This is a hugely welcome book. The informal economy of gifts, favours and support in early-modern England, though of obvious importance, remains extremely elusive. Relationships between early-modern English men and women and their immediate family, their wider kin and ‘friends’, their neighbours and even those whom they had never met were infused with notions of charity, co-operation, and reciprocity. Parents were expected to care for their children, children were expected to love their parents, neighbours were supposed to support each other financially through hard times, and to send money to distant places affected by natural or man-made catastrophes like fires, plagues, and persecution. Mutual support was not confined to the poor: members of the elite supported and patronized their friends’ and kin’s political and economic ambitions, as well as acting as founts of charity to the local needy. It is sometimes assumed that this economy of mutual obligation was eroded in the early modern period, a result of Reformation, state formation, formal poor relief, and the development of market capitalism. Not so, argues Ben-Amos. Certainly there was change, but – the author argues – this was adaptation in the face of new challenges rather than indicative of a ‘traditional’ social system under threat.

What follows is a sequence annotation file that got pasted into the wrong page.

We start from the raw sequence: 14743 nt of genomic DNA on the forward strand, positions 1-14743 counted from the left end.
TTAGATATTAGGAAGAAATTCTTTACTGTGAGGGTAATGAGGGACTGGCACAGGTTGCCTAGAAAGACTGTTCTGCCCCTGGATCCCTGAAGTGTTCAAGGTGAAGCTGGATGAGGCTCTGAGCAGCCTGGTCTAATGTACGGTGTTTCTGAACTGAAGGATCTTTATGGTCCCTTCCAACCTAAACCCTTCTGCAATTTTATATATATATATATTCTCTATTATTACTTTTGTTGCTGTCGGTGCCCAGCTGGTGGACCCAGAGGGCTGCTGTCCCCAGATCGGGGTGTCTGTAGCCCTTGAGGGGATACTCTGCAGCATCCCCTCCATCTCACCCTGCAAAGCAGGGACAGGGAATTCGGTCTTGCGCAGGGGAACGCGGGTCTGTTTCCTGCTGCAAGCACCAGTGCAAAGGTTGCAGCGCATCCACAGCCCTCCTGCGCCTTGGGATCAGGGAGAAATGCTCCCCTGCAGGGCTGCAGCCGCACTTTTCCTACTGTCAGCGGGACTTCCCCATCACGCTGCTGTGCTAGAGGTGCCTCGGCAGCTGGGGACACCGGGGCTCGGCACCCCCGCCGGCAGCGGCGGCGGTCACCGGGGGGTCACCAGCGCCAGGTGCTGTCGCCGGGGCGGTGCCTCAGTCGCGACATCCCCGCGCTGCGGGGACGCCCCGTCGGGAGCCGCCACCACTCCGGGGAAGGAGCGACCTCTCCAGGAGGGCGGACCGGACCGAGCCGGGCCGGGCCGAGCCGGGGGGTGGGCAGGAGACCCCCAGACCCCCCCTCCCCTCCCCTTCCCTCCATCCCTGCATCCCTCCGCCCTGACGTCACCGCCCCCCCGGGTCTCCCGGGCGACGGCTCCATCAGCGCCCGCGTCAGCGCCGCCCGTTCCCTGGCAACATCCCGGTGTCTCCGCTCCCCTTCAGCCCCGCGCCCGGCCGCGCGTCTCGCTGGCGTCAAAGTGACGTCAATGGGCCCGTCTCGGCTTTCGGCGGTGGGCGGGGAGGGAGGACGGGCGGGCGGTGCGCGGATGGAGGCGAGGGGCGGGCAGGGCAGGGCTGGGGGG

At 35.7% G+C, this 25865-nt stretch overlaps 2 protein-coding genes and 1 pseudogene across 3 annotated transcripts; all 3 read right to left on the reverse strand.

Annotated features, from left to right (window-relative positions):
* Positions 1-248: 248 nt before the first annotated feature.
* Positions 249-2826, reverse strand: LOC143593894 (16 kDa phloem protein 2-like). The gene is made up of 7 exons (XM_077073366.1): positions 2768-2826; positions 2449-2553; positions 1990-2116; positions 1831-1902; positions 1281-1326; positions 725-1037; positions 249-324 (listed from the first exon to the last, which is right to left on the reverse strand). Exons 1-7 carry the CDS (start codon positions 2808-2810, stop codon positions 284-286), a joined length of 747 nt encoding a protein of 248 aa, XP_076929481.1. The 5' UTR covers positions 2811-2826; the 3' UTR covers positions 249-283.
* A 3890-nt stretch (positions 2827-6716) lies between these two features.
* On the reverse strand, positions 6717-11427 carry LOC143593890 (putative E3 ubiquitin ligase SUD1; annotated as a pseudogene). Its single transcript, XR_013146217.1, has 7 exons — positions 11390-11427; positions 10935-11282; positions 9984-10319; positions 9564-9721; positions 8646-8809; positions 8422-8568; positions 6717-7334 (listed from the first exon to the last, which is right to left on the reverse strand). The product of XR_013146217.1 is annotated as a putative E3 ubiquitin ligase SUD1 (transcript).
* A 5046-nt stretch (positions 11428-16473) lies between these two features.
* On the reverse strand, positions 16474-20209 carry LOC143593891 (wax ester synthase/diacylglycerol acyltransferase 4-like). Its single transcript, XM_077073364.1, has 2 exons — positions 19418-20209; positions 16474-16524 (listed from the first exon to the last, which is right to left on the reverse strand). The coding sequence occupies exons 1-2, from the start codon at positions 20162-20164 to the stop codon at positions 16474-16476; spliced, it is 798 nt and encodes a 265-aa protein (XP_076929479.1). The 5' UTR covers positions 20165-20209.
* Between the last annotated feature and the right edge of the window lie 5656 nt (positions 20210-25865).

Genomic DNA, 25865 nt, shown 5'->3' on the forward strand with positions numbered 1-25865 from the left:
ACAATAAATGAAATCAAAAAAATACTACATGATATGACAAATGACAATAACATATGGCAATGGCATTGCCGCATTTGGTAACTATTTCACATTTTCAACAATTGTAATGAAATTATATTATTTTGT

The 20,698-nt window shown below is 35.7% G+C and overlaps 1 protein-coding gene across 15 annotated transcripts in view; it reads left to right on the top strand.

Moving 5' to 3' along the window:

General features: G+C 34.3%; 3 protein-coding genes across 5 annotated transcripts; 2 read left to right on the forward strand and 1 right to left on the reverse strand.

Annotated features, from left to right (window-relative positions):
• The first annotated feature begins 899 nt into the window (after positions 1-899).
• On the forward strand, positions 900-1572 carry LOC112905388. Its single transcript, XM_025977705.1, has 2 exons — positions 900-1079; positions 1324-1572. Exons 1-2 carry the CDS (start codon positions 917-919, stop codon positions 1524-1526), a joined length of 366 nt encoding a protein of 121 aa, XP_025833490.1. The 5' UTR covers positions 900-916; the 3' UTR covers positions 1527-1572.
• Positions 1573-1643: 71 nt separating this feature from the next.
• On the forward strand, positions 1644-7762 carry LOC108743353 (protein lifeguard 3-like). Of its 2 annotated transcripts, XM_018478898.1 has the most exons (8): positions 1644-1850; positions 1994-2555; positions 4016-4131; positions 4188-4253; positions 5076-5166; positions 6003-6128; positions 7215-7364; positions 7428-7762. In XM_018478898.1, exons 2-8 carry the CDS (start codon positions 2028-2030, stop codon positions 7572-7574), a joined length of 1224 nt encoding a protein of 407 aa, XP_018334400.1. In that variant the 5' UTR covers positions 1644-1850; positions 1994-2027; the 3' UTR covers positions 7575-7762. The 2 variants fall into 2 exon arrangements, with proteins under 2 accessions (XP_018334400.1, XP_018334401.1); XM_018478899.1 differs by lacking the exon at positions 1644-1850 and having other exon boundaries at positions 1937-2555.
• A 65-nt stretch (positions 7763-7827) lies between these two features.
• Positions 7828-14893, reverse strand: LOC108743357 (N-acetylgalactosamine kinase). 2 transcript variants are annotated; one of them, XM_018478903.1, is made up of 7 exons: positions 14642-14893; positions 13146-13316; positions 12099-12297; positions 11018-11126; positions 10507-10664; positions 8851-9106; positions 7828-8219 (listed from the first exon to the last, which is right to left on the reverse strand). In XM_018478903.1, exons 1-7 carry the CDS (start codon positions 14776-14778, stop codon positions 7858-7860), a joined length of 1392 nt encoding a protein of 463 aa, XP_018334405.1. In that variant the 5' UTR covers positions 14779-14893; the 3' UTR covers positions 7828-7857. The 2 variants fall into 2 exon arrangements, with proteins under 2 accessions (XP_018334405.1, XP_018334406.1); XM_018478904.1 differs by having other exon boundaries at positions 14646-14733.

In part one, the author presents an overview of the character and form of gift-exchange and informal support. Chapter one reconstructs the parent-child nexus, showing – unsurprisingly – that the relationship was a complex and wide-ranging one. Importantly, it is emphasized that the gift relationship between parents and children was unequal. Parents tended to provide much more in the way of cash support, whereas children would reciprocate with non-material gifts such as love and loyalty. This may, of course, be too schematic, and there must have been complex variations between times, places, even households on the same street, but it is an intriguing and plausible idea which might have significant implications for the economic history of the family. Chapter two emphasizes the complexity of informal, non-familial support, which often involved a considerable degree of mutuality between semi-strangers. Two broad types are suggested: on the one hand there were essentially horizontal relationships (such as between neighbours on a street), built on trust, in which givers expected returns of roughly equal proportions; and on the other, more asymmetrical relationships (e.g. patron-client, master-servant, or lord-tenant), in which social distinctions were greater and in which returns were very divergent. Chapter three adopts a more institutional approach, examining the role of parishes, guilds and associations in fostering mutual support. Here, there are stronger hints of change, with the Reformation doing away with the religious fraternities, while in the 17th century – so the older historiography would have it – informal giving through the parish was gradually swamped by formalized poor relief. This picture is challenged usefully: in London at least (there is little evidence drawn from the remainder of England), parish collections for very diverse charitable causes were going strong in the 18th century. London companies, meanwhile, also continued to provide wide-ranging support to their members. Moreover, as older forms of association disappeared, others sprang up in the form of mutual aid societies, particularly – again – in the capital. This was an alteration to rather than the disintegration of the old economy of mutuality. Finally, in chapter four, more obviously charitable giving is analysed, and while the author makes it clear that some forms of charity, such as the more inclusive elite hospitality, were on the wane, others were simultaneously emergent, most notably associated philanthropy, so that the overall picture was a reordering rather than a decline.